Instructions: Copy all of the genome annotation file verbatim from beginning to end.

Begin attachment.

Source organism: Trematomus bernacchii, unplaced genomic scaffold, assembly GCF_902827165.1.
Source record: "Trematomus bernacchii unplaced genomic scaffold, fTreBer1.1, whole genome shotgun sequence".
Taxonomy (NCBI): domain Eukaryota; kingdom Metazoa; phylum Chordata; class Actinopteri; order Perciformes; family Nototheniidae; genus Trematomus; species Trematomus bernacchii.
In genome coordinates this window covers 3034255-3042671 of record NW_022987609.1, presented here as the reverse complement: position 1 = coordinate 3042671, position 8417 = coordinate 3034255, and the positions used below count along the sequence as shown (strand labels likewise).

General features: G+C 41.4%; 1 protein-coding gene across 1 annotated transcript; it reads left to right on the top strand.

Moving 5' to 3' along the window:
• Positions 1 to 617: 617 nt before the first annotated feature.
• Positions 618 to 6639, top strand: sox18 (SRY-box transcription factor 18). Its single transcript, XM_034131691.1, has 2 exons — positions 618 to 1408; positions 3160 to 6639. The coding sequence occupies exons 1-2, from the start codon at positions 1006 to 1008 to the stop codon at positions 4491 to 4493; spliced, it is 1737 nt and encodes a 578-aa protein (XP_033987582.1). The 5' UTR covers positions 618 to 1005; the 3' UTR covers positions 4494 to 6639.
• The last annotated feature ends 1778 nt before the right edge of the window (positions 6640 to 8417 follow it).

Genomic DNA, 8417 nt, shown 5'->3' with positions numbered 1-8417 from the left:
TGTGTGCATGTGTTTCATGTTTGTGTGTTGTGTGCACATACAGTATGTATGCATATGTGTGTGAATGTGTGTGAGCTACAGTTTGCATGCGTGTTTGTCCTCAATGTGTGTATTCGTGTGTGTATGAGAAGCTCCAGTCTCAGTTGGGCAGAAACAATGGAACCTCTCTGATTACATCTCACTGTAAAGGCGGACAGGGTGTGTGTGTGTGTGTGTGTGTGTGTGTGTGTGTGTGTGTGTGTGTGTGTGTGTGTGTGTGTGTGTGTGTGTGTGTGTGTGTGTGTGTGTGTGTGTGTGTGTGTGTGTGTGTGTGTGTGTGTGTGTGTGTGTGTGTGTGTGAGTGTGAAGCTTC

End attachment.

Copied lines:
Source organism: Trematomus bernacchii, unplaced genomic scaffold, assembly GCF_902827165.1.
Source record: "Trematomus bernacchii unplaced genomic scaffold, fTreBer1.1, whole genome shotgun sequence".
Taxonomy (NCBI): domain Eukaryota; kingdom Metazoa; phylum Chordata; class Actinopteri; order Perciformes; family Nototheniidae; genus Trematomus; species Trematomus bernacchii.
In genome coordinates this window covers 3034255-3042671 of record NW_022987609.1, presented here as the reverse complement: position 1 = coordinate 3042671, position 8417 = coordinate 3034255, and the positions used below count along the sequence as shown (strand labels likewise).

General features: G+C 41.4%; 1 protein-coding gene across 1 annotated transcript; it reads left to right on the top strand.

Moving 5' to 3' along the window:
• Positions 1 to 617: 617 nt before the first annotated feature.
• Positions 618 to 6639, top strand: sox18 (SRY-box transcription factor 18). Its single transcript, XM_034131691.1, has 2 exons — positions 618 to 1408; positions 3160 to 6639. The coding sequence occupies exons 1-2, from the start codon at positions 1006 to 1008 to the stop codon at positions 4491 to 4493; spliced, it is 1737 nt and encodes a 578-aa protein (XP_033987582.1). The 5' UTR covers positions 618 to 1005; the 3' UTR covers positions 4494 to 6639.
• The last annotated feature ends 1778 nt before the right edge of the window (positions 6640 to 8417 follow it).

Genomic DNA, 8417 nt, shown 5'->3' with positions numbered 1-8417 from the left:
TGTGTGCATGTGTTTCATGTTTGTGTGTTGTGTGCACATACAGTATGTATGCATATGTGTGTGAATGTGTGTGAGCTACAGTTTGCATGCGTGTTTGTCCTCAATGTGTGTATTCGTGTGTGTATGAGAAGCTCCAGTCTCAGTTGGGCAGAAACAATGGAACCTCTCTGATTACATCTCACTGTAAAGGCGGACAGGGTGTGTGTGTGTGTGTGTGTGTGTGTGTGTGTGTGTGTGTGTGTGTGTGTGTGTGTGTGTGTGTGTGTGTGTGTGTGTGTGTGTGTGTGTGTGTGTGTGTGTGTGTGTGTGTGTGTGTGTGTGTGTGTGTGTGTGTGTGTGAGTGTGAAGCTTC